Out on the road our inevitable comparison to the HS250 begins to bear fruit for Ford. While Toyota may have been first to market with the Prius and arguable still holds the innovation title in the hybrid arena, the HS250 is far from the “Lexus Prius” everyone had hoped for. Oddly enough, that title really goes to the Lincoln MKZ and here’s why: The HS250’s economy ratings are honestly a failure. Rated at 41MPG city, the MKZ bests the Lexus by 15% (35MPG) and its combined economy of 39MPG makes the MKZ Hybrid 10% more efficient overall then the HS250. Ouch. Over the course of a week and almost 900 miles we averaged 36.5MPG (mostly highway with plenty of steep-hill driving) overall and easily managed 41.8MPG overall when treating the MKZ more gently (this involved highway speeds of 75MPH and a daily commute involving going over a 2,300ft mountain pass). The last vehicle I tested that yielded this many MPGs was the much-lighter Ford Fiesta. Even the EPA is infatuated, ranking the Fusion/MKZ/Milan triplets the second most efficient cars in America. The HS250? Not even on the top 10 list.

When the road starts to curve the difference between the Fusion and MKZ become more obvious. While I would not say the MKZ handles poorly, it is obvious it is tuned for a more compliant ride than its platform mates. Under hard braking the nose dive is extreme, but otherwise it’s about what you would expect from a baby Lincoln. The seats are cushy and rear passengers are treated to enough leg room for a moderate road-trip, 5 passenger odysseys should be kept to lunch-runs with your thin coworkers however. It will be on these short runs that the MKZ’s real party trick becomes obvious. Thanks to a larger traction motor and bigger batteries than Ford’s first gen hybrids, the MKZ is able to drive electric only up to 47MPH (as long as you keep your right foot light) compared to the 25MPH electric-only top speed of the HS. This means that in heavy traffic that isn’t quite stop-and-go, the Hybrid system in the MKZ pays dividends.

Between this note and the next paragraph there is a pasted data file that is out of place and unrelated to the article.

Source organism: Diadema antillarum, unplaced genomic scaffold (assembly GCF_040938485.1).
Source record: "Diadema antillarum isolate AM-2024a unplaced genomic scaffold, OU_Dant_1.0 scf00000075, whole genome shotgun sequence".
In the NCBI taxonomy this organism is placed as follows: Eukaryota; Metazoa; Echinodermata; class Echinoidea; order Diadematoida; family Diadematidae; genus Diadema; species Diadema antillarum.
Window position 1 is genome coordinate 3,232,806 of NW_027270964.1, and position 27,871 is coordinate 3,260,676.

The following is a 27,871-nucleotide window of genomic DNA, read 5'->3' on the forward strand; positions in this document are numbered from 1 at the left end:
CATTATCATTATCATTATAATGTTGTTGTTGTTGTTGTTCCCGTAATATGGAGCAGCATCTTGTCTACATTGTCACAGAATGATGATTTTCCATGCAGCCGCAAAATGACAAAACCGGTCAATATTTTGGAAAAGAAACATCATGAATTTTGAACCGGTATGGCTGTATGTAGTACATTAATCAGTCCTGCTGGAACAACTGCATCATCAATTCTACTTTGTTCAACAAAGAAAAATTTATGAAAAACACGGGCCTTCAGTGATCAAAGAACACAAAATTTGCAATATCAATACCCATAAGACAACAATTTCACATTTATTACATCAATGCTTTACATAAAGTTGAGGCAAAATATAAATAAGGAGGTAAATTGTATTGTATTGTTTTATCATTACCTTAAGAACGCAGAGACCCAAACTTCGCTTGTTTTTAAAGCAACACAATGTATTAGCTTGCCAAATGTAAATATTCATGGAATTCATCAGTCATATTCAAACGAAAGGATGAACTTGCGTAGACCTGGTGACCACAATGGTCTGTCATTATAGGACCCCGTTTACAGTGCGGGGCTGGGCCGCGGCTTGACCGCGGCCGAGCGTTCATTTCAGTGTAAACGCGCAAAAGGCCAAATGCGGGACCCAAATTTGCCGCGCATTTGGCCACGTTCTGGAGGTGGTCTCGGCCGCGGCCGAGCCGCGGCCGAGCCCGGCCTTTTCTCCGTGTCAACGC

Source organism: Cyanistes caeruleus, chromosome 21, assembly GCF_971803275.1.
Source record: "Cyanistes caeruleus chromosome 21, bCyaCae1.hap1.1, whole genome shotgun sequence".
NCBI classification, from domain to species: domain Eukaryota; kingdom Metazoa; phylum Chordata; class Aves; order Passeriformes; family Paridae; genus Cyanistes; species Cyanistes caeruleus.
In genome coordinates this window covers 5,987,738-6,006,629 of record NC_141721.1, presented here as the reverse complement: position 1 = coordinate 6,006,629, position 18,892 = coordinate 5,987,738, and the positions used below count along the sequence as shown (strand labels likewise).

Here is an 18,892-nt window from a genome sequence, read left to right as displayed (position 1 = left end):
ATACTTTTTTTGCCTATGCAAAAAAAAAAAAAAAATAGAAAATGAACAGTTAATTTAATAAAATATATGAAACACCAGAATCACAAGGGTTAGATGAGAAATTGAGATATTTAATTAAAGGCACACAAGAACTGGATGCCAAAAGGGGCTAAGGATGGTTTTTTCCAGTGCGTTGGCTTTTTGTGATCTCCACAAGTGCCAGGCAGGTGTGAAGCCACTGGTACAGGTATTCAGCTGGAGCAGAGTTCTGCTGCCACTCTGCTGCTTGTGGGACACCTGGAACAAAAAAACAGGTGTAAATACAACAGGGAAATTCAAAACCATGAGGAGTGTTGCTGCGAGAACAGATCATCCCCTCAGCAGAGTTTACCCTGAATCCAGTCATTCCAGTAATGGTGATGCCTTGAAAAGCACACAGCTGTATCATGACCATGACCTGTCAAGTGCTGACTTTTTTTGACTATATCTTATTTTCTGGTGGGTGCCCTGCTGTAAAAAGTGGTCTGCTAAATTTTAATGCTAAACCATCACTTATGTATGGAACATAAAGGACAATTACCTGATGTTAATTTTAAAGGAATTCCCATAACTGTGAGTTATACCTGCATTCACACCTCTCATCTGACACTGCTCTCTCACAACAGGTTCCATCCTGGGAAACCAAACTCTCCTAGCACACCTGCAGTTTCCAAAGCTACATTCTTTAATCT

While the MKZ Hybrid will never be a track star, the 191 net horse power system (156HP 2.5L I4 and 40HP motor) are more than adequate for most situations. The system integration is well executed and the transitions from electric only to hybrid power are as seamless as anything from Toyota save for the LS600hl. What the MKZ lacks in scoot, it more than makes up for in electronic goodies. Gone are the days that going American meant settling for old tech, the SYNC system with the massive LCD nav screen in the dash is quite simply the best voice command infotainment system shy of BMW’s iDrive system. Seriously. For the tech-nerds out there, Ford has added twin LCD screens on either side of the speedo that adds some Star-Trek bling to the cabin.

As my week with the MKZ Hybrid drew to a close I realized that I would actually miss the car. Lincoln’s MKZ may be less appealing than much of its regular gasoline powered alternatives, but compared to the hybrid competition, the MKZ really shines. When you factor in the 2,000 gallon fuel savings over a supposed 150,000 mile lifetime with no additional cost at purchase, the MKZ even makes a compelling argument against other more premium marques in the segment. While this “Ford in drag” can’t compete with the likes of the Audi A4, BMW 3, Mercedes C or the former Ford stable-mate the new Volvo S60, it never the less adds an interesting dimension with the superb fuel economy. With January to October sales of the MKZ barely totaling 17,466, the MKZ may just be the best kept secret in Detroit. Pity.